City of Fairmont v. Pitrolo Pontiac-Cadillac

Annotate this Case

308 S.E.2d 527 (1983)

CITY OF FAIRMONT, etc. v. PITROLO PONTIAC-CADILLAC CO., et al.

No. CC935.

Supreme Court of Appeals of West Virginia.

July 18, 1983.

Dissenting Opinion July 25, 1983.

Concurring Opinion October 17, 1983.

*528 Higinbotham & Higinbotham, George R. Higinbotham, Fairmont, for plaintiff.

Amos & Rodeheaver and Robert M. Amos, Fairmont, for Pitrolo Pontiac-Cadillac Co.

McKittrick & Vaughan, Dennis R. Vaughan, Jr. and Harry C. Taylor, III, St. Albans, for amicus curiae Municipal Leagues.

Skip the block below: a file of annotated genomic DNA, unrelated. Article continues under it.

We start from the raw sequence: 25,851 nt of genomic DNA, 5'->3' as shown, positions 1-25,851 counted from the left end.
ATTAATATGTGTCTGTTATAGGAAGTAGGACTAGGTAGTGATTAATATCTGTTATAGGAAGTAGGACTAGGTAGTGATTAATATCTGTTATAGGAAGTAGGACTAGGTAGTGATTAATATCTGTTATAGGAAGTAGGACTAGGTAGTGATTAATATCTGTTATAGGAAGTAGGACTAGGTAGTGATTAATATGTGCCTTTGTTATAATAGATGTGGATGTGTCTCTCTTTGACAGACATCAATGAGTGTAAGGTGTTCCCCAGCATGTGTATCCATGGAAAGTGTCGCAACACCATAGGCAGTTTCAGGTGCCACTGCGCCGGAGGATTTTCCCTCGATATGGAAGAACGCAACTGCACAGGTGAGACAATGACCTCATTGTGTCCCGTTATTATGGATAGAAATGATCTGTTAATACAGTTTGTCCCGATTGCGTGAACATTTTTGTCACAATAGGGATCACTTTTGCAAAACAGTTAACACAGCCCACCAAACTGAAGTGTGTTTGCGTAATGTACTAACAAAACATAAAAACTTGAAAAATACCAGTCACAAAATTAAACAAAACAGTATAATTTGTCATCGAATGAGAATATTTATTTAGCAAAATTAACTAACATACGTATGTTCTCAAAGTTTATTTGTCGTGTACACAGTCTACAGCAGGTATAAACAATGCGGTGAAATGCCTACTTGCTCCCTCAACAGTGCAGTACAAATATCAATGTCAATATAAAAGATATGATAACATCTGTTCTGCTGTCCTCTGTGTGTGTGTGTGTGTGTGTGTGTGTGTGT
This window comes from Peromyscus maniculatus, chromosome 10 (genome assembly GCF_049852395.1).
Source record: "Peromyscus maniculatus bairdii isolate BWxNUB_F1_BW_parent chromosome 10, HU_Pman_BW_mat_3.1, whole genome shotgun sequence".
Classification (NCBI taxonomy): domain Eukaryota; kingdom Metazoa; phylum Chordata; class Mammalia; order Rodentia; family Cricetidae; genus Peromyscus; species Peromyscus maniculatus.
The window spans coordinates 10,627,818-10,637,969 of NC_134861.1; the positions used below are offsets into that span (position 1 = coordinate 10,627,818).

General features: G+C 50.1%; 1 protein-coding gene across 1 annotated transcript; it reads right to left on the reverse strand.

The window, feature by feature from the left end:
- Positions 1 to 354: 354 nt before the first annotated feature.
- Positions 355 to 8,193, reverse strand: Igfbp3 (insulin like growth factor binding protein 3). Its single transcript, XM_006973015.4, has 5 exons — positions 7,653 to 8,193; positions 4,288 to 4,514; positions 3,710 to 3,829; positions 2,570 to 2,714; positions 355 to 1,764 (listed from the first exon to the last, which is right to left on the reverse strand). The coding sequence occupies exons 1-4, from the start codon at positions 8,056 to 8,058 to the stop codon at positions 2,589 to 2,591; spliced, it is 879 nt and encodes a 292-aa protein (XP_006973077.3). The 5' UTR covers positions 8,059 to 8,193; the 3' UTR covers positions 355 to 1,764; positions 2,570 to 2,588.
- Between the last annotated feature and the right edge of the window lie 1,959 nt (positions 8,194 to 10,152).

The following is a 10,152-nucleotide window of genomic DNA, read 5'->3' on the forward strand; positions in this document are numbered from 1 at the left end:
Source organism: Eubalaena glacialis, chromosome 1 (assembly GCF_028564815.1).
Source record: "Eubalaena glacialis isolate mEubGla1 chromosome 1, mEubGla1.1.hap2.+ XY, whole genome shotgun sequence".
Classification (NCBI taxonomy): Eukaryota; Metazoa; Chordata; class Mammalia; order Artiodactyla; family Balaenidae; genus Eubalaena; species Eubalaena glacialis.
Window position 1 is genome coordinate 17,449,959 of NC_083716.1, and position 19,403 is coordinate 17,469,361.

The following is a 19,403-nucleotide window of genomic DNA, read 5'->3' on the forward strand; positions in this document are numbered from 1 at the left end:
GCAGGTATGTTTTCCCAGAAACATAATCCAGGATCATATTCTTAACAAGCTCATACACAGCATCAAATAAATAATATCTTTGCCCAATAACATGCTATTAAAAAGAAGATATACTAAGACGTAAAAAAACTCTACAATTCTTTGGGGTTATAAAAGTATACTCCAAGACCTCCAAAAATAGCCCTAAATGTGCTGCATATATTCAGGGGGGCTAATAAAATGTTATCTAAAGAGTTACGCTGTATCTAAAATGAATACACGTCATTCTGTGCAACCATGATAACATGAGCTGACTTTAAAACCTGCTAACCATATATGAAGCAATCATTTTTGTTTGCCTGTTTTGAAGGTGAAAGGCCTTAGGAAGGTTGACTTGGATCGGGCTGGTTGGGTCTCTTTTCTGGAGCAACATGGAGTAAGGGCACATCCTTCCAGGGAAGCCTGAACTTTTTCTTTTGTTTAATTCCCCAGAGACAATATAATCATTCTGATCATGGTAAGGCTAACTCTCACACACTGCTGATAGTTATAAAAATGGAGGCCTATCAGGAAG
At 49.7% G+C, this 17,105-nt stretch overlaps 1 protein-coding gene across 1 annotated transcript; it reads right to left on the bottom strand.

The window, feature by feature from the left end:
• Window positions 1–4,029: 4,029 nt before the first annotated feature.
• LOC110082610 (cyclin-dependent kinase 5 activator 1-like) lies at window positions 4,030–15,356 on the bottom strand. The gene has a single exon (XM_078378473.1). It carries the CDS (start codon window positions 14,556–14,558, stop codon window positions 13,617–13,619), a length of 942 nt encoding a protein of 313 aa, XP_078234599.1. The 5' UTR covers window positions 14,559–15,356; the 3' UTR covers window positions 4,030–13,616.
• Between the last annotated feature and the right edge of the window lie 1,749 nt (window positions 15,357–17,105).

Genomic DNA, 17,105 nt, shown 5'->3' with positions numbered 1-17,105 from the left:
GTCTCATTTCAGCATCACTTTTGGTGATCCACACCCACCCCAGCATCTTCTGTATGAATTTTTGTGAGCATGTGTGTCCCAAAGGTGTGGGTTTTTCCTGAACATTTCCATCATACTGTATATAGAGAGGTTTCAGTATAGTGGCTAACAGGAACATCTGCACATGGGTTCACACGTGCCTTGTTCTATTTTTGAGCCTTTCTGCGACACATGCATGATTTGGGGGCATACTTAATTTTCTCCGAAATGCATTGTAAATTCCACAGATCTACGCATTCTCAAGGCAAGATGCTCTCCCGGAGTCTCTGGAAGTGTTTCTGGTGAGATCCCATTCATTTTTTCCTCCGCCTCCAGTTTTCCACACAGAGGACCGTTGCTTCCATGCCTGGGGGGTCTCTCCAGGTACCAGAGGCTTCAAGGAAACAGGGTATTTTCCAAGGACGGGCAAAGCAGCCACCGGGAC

Jackson, Kelly, Holt & O'Farrell, Thomas N. Chambers and Jennie Ovrom Ferritti, Robert R. Harpold, Jr., City Atty., Charleston, for amicus curiae City of Charleston.

John L. DePolo, City Atty., Clarksburg, for amicus curiae City of Clarksburg.

MILLER, Justice:

The issues in this certified case arose when the City of Fairmont filed suit against Pitrolo Pontiac-Cadillac and Acme Land Company to collect delinquent fire service fees. The defendants sought to defeat the collection by claiming that the City fire service charge was an ad valorem tax and violated the provisions of Section 1 of Article X of the Constitution of West Virginia. While this case was pending in the circuit court, we issued our opinion in Hare v. City of Wheeling, W.Va., 298 S.E.2d 820 (1982), where we said in its single Syllabus: